The wannabe Bonnie and Clyde, played by Patricia Arquette (very much in her hotness prime) and Tate Donovan, steal a large sum of money from the carnival they both work at and have big plans to move to Hollywood. First, however, they have to lay low until the heat dies down. Fortunately, Donovan's character Peter is a former Hutterite so they decide to go back to his home - a small farming commune that is ruled by strict religious tradition.

   From the outset, Arquette's character Havana is looked down upon by the stodgy traditionalists. Whereas they are all modest, simple folk, she is a very modern material girl. Her midriff shirt and short shorts stand in stark contrast to their modest handmade dresses. She is definitely the proverbial fish out of water, and this is what a lot of the film's initial humor derives from.

   In order to stay, Peter has to convince the town elders that he and Havana are husband and wife. His uncle Wilhelm (Armin Mueller Stahl) is somewhat displeased with his nephew's choice in bride, but after a traditional Hutterite wedding ceremony the pair are welcomed into the community. Peter hides the money under a baseboard, and they try to live the Hutterite life, much to Havana's chagrin.

   She's not the only one who hates the new arrangement, though. Peter's little brother, Ezekiel, is happy his brother has returned home, but is distrustful of the girl from the outside world. He finds her immodesty challenging, and often faints in her presence. Joseph Gordon Levitt is very good in the role, and is quite amusing in his disdain for Havana.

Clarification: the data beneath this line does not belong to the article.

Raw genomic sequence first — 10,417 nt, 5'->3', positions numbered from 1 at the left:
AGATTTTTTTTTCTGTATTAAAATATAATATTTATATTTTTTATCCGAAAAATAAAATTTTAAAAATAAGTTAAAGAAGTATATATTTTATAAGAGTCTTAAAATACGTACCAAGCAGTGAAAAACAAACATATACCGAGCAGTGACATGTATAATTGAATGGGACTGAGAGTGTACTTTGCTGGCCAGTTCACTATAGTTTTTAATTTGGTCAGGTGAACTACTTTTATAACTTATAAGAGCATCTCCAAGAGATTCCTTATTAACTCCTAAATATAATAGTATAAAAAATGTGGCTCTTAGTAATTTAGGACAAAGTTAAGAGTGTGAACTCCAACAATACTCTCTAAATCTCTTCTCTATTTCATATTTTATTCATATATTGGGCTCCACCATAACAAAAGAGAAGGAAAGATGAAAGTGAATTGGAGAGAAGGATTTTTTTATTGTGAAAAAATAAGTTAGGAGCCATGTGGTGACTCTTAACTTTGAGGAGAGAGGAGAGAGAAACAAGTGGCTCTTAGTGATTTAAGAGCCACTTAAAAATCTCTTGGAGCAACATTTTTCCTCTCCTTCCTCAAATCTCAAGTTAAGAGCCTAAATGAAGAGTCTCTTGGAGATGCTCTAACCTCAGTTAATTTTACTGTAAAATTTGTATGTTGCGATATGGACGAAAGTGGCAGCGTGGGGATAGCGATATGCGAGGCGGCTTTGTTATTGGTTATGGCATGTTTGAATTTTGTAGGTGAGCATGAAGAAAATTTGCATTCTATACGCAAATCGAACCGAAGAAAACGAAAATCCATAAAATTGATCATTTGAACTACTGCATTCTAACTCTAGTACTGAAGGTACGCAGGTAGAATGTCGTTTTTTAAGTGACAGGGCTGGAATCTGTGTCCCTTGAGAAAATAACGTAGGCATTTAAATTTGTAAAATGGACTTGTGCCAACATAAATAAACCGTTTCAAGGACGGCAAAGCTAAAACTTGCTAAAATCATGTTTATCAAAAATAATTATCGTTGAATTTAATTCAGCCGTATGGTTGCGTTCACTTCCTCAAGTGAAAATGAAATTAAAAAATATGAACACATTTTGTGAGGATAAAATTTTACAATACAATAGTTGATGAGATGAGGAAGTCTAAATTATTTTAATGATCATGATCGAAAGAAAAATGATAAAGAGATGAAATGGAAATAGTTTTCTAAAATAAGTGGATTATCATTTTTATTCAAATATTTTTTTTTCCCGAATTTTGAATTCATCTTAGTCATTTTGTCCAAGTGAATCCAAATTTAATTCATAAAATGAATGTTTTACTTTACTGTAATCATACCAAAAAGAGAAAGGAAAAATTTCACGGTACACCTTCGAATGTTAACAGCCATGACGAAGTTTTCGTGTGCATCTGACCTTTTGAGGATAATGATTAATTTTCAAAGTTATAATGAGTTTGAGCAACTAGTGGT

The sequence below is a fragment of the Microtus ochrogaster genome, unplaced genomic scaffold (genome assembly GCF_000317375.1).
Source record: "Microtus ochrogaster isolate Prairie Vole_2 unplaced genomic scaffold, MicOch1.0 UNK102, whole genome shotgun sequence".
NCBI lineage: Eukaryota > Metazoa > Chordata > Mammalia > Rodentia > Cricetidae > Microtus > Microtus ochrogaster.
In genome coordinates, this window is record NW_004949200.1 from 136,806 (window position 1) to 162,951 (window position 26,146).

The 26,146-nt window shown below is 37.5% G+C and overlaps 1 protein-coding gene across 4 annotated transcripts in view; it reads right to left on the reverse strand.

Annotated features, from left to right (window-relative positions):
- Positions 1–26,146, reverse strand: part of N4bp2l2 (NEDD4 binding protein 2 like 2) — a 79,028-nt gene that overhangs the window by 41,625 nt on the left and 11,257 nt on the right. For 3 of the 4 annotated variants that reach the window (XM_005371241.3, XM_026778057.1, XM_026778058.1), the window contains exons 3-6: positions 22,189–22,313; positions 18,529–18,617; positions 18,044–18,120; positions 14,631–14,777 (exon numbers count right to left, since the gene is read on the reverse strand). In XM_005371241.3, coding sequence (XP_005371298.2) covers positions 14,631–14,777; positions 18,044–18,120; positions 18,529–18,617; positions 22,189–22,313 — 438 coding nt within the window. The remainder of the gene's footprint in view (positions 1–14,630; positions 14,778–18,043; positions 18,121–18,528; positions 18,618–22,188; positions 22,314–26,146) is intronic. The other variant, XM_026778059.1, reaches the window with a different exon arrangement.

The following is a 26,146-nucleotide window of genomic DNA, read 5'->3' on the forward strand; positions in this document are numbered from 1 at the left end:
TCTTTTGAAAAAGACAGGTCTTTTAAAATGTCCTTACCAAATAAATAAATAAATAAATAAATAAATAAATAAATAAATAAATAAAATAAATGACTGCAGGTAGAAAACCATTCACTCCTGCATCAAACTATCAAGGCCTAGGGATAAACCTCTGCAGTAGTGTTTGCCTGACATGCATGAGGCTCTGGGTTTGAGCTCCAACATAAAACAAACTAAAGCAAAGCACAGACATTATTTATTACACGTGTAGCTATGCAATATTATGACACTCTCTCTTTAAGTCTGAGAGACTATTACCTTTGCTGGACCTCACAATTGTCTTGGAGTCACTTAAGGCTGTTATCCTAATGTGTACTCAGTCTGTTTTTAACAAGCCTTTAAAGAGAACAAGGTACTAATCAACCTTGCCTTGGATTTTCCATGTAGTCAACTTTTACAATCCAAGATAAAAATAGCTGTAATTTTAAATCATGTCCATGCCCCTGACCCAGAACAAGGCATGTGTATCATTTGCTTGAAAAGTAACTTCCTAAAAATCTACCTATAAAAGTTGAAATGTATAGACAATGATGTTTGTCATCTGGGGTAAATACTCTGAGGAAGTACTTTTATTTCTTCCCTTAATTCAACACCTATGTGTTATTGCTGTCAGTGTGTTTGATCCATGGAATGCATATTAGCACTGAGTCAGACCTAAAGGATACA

One day, after going into town for ice cream, Peter flips his car, throwing Ezekiel from the vehicle and killing Peter. Havana decides to take the money and run, but, alas, she doesn't know where Peter stashed it. Then, Wilhelm and the elders present her with one of their quirkier traditions.

  Apparently, when a Hutterite man dies and leaves a childless wife behind, tradition dictates that she must marry his brother. She can refuse to wed the twelve year old Ezekiel, but then she must leave the community (and the hidden money) behind. She agrees to the arrangement, and the film takes a turn for originality in concept.

   A lot of the fun in this film comes from that odd conceit. Not only is she a modern girl forced to be subservient to her husband, she is bride to a nervous child who hates her. Things really take a turn when Ezekiel finds the money and uses it to make her fall in line, before discovering it was stolen and choosing to return it to make amends for his brother's sin.

   All considered, this is a decent film that never really rises above being merely charming. It's the kind of movie that you find playing on a local affiliate on a Sunday afternoon.

   The best parts are the interactions between Arquette and Levitt. Their situation seems like it could have been mined for more laughs, but it pulls a lot of punches - especially for a film that marketed itself as a "sexy comedy".

   Other than that, it was nice to get a glimpse into a little seen and often misunderstood North American sub culture. A lot of people mix up the Hutterites, the Mennonites, and the more famous Amish. The big difference between the three seems to be the varying levels of modern technologies they dabble with. While the Amish shun almost all modern conveniences, the Hutterites use certain things like mechanical farm equipment while still living simply. I think the film could have used a few scenes of clarifying exposition to make these differences clearer to the average audience.